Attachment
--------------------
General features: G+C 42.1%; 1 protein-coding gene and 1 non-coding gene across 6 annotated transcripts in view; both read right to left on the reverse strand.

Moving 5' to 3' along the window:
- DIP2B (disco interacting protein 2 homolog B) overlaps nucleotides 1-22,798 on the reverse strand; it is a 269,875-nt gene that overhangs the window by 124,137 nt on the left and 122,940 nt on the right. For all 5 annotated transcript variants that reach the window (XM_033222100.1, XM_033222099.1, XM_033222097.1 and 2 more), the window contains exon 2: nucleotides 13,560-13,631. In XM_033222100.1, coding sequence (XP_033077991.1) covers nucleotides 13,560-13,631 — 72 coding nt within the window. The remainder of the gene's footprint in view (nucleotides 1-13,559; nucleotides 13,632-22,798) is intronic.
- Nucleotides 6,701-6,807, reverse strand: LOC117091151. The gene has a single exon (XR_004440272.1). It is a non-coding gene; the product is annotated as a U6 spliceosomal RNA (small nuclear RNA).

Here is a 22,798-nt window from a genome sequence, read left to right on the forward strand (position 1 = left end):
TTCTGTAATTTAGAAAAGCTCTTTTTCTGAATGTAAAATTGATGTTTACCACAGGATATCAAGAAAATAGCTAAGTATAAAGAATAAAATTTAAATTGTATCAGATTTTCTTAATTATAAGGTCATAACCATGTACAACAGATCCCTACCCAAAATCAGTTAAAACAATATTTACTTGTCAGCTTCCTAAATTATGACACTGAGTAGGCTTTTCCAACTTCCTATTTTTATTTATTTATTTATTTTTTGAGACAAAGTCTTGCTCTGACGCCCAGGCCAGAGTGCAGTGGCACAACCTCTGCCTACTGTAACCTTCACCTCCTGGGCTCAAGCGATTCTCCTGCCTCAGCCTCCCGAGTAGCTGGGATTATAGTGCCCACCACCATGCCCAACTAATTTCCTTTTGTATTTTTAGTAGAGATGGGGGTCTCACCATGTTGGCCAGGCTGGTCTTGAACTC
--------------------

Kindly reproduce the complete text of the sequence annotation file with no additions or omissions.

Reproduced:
General features: G+C 42.1%; 1 protein-coding gene and 1 non-coding gene across 6 annotated transcripts in view; both read right to left on the reverse strand.

Moving 5' to 3' along the window:
- DIP2B (disco interacting protein 2 homolog B) overlaps nucleotides 1-22,798 on the reverse strand; it is a 269,875-nt gene that overhangs the window by 124,137 nt on the left and 122,940 nt on the right. For all 5 annotated transcript variants that reach the window (XM_033222100.1, XM_033222099.1, XM_033222097.1 and 2 more), the window contains exon 2: nucleotides 13,560-13,631. In XM_033222100.1, coding sequence (XP_033077991.1) covers nucleotides 13,560-13,631 — 72 coding nt within the window. The remainder of the gene's footprint in view (nucleotides 1-13,559; nucleotides 13,632-22,798) is intronic.
- Nucleotides 6,701-6,807, reverse strand: LOC117091151. The gene has a single exon (XR_004440272.1). It is a non-coding gene; the product is annotated as a U6 spliceosomal RNA (small nuclear RNA).

Here is a 22,798-nt window from a genome sequence, read left to right on the forward strand (position 1 = left end):
TTCTGTAATTTAGAAAAGCTCTTTTTCTGAATGTAAAATTGATGTTTACCACAGGATATCAAGAAAATAGCTAAGTATAAAGAATAAAATTTAAATTGTATCAGATTTTCTTAATTATAAGGTCATAACCATGTACAACAGATCCCTACCCAAAATCAGTTAAAACAATATTTACTTGTCAGCTTCCTAAATTATGACACTGAGTAGGCTTTTCCAACTTCCTATTTTTATTTATTTATTTATTTTTTGAGACAAAGTCTTGCTCTGACGCCCAGGCCAGAGTGCAGTGGCACAACCTCTGCCTACTGTAACCTTCACCTCCTGGGCTCAAGCGATTCTCCTGCCTCAGCCTCCCGAGTAGCTGGGATTATAGTGCCCACCACCATGCCCAACTAATTTCCTTTTGTATTTTTAGTAGAGATGGGGGTCTCACCATGTTGGCCAGGCTGGTCTTGAACTC